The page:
The Seven Devils entrap about 45 inches of precipitation per year. The narrow uplift, along with the orientation of the range on the lee side and adjacent to the more massive Wallowa Mountains limits the moisture that falls here. The northern part of the range is freer of the Wallowas and more in line with maritime weather flows through the Cascades at the Columbia River Gorge. Thus the northern parts of the Seven Devils are slightly moister than the central and especially the southern areas.
To obtain current weather conditions for a peak you wish to visit, refer to the appropriate mountain page.
The abrupt rise of these mountains crosses multiple ecological zones (7 to 9 depending on how they are counted) that range from hot desert canyons to the alpine. The lower elevations are comprised of hot canyons with riparian shrub communities. The slopes are bunchgrass with numerous basalt outcrops and rims. Slopes that retain more moisture support assorted shrub communities and eventually trees. Generally these occur with increases in elevation, but slope, aspect and topographic position and shape also determine vegetation placement.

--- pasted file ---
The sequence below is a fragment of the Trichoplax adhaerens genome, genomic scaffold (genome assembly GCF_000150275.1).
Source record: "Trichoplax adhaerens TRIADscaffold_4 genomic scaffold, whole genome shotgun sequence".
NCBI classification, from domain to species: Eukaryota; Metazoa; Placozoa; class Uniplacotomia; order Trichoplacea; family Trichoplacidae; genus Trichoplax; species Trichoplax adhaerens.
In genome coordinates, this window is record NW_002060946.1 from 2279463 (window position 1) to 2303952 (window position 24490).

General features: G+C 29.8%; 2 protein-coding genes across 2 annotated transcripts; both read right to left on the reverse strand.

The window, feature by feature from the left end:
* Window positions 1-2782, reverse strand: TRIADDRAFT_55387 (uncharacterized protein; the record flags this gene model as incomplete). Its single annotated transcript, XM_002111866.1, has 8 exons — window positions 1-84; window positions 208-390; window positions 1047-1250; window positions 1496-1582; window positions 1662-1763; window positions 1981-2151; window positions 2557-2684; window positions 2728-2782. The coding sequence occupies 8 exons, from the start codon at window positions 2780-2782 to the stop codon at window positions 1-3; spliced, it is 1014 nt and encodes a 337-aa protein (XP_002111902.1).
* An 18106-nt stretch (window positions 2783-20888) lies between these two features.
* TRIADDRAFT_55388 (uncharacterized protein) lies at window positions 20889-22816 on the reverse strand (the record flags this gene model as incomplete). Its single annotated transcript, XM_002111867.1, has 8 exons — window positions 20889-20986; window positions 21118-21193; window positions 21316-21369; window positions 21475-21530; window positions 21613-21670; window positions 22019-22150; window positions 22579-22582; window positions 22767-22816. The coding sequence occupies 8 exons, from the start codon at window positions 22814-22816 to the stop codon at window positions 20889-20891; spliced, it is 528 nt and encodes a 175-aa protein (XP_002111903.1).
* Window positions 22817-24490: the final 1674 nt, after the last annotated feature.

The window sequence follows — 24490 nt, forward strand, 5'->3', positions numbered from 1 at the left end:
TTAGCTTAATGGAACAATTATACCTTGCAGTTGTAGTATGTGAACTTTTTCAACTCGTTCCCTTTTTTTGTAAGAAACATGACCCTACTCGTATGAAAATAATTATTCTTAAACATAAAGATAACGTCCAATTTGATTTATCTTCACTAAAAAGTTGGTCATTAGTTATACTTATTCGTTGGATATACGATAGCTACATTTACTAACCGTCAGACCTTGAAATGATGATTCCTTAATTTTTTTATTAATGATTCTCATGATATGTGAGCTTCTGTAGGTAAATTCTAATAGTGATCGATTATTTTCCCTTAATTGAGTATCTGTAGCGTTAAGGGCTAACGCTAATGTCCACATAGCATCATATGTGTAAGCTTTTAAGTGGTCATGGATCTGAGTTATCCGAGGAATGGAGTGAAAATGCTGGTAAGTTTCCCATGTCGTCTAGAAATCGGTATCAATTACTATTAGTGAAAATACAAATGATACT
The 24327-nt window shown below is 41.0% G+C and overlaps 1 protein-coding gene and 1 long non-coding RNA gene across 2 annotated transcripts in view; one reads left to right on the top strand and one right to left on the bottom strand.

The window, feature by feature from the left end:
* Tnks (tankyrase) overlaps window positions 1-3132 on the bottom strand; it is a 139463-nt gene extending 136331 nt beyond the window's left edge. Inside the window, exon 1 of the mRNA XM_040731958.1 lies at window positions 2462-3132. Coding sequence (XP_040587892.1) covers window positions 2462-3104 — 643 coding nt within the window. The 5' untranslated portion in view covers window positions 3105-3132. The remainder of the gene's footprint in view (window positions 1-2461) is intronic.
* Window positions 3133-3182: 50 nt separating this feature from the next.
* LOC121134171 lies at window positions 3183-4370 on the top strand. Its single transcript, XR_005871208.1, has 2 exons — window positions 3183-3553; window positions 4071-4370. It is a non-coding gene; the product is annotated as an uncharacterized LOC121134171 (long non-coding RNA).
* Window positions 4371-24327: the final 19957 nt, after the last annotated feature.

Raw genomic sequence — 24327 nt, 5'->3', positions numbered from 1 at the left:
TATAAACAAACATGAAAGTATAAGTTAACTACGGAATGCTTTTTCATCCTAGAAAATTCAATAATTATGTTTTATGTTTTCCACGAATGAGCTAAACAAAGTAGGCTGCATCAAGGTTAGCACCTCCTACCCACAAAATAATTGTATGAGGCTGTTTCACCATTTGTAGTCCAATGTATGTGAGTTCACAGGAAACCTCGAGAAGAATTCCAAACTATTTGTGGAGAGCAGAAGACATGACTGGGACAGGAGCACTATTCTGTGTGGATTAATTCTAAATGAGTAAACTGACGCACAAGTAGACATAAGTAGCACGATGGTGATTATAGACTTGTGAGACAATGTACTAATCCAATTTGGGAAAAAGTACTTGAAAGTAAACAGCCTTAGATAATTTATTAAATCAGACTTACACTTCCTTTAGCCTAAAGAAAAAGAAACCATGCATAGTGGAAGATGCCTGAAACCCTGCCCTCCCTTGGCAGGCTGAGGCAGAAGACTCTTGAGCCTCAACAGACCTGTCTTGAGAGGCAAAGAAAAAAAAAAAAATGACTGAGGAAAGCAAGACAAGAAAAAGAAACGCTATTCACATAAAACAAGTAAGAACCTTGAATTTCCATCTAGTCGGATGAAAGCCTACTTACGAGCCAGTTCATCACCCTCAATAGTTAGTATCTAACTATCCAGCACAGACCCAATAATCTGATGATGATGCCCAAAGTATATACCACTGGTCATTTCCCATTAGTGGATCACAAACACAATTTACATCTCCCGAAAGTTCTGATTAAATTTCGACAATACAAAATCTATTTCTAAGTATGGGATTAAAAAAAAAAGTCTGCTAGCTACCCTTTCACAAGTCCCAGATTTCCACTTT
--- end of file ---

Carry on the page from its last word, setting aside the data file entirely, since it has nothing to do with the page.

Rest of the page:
The lower forests are open savannas of ponderosa pine. These give way to Douglas fir and eventually grand fir up higher and on moister slopes. The higher elevation communities are formed of cooler lodgepole pine, subalpine fir and western larch. Depending on the temperature and moisture levels, various forest communities can dominate. Spruce occupies cold slopes and some riparian bottoms where cold air collects. The highest forests form open parklands of subalpine fir and whitebark pine. This latter species is very important to ecological function and wildlife, but unfortunately is in severe decline due to introduced disease, insect attacks and suppression of rejuvenating wildfire.